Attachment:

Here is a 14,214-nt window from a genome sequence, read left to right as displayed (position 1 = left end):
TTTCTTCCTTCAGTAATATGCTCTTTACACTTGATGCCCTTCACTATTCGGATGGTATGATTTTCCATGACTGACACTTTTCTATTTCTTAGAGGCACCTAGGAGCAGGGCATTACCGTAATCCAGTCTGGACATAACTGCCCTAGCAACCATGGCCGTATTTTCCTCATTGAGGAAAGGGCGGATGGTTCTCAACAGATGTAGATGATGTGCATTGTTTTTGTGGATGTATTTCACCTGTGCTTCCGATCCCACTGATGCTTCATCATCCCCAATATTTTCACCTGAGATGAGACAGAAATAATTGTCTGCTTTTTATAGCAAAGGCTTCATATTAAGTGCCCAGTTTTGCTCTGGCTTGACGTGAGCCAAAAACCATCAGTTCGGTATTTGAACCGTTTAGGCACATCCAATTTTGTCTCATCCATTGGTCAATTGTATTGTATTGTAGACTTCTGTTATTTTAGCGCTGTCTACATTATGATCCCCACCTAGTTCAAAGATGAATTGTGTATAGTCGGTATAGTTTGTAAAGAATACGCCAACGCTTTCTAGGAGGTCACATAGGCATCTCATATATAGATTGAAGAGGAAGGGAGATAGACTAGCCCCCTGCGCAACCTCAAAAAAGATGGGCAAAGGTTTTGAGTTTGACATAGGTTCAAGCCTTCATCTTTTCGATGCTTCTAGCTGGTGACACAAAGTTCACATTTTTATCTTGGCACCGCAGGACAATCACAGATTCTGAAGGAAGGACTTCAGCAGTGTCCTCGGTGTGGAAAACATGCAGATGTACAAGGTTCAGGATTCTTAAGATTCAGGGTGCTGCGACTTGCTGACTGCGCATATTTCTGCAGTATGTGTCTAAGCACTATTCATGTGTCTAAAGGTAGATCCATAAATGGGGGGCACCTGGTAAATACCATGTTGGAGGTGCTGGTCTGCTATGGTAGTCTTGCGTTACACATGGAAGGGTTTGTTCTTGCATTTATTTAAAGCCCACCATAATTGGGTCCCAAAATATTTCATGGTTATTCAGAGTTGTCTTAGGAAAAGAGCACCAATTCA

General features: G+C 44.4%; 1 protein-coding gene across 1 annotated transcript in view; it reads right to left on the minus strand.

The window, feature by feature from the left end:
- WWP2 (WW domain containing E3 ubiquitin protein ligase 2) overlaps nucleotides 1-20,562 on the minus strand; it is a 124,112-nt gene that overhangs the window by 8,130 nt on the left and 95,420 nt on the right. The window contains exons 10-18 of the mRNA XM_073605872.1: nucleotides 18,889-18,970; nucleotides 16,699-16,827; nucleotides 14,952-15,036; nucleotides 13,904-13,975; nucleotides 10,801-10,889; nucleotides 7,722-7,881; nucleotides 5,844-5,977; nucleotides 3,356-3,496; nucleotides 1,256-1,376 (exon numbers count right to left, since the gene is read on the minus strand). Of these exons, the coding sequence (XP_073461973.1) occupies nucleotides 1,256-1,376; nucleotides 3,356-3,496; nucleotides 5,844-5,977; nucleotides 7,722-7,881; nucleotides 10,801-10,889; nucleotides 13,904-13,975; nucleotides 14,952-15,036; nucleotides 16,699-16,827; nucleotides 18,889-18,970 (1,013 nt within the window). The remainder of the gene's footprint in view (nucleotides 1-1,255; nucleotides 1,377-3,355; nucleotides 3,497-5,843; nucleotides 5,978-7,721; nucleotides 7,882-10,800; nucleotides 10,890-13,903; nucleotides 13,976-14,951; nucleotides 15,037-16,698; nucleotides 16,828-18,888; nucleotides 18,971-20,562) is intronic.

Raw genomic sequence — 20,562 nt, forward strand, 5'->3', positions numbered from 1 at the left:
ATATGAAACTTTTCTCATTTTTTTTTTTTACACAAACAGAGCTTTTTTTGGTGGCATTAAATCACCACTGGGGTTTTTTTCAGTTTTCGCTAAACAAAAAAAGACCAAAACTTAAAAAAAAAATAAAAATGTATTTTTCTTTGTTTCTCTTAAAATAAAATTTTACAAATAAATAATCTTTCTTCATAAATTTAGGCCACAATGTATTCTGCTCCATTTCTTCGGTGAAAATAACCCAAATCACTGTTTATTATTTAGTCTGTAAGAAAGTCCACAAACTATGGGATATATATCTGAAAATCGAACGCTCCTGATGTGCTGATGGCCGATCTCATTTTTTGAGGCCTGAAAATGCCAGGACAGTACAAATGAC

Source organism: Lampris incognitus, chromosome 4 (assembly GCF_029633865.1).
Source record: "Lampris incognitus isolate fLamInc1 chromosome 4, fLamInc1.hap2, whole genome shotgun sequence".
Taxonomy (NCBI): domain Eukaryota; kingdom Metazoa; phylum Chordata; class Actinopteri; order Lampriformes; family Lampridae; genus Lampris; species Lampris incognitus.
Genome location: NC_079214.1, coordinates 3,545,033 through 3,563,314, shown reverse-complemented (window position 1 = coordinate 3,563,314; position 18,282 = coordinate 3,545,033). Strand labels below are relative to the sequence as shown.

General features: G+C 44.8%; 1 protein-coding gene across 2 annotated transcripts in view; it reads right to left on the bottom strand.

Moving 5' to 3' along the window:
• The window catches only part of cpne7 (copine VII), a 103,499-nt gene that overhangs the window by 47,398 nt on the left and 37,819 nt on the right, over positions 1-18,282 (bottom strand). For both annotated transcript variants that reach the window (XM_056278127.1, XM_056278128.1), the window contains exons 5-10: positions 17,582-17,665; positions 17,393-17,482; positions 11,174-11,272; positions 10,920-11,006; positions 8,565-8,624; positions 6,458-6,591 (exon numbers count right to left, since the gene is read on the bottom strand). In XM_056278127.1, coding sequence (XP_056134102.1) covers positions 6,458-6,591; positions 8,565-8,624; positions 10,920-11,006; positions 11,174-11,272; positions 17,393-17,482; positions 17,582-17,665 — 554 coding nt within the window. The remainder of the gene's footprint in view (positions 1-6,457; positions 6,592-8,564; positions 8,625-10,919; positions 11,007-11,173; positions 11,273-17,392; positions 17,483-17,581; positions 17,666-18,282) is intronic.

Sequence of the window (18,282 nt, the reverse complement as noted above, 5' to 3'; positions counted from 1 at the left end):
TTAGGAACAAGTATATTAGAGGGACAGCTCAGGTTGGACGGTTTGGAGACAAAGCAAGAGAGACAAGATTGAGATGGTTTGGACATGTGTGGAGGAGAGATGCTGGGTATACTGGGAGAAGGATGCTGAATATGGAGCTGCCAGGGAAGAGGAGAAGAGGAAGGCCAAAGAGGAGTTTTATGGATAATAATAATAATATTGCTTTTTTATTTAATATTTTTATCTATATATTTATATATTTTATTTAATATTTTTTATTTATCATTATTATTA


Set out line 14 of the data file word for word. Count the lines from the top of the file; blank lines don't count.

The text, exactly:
• The window catches only part of cpne7 (copine VII), a 103,499-nt gene that overhangs the window by 47,398 nt on the left and 37,819 nt on the right, over positions 1-18,282 (bottom strand). For both annotated transcript variants that reach the window (XM_056278127.1, XM_056278128.1), the window contains exons 5-10: positions 17,582-17,665; positions 17,393-17,482; positions 11,174-11,272; positions 10,920-11,006; positions 8,565-8,624; positions 6,458-6,591 (exon numbers count right to left, since the gene is read on the bottom strand). In XM_056278127.1, coding sequence (XP_056134102.1) covers positions 6,458-6,591; positions 8,565-8,624; positions 10,920-11,006; positions 11,174-11,272; positions 17,393-17,482; positions 17,582-17,665 — 554 coding nt within the window. The remainder of the gene's footprint in view (positions 1-6,457; positions 6,592-8,564; positions 8,625-10,919; positions 11,007-11,173; positions 11,273-17,392; positions 17,483-17,581; positions 17,666-18,282) is intronic.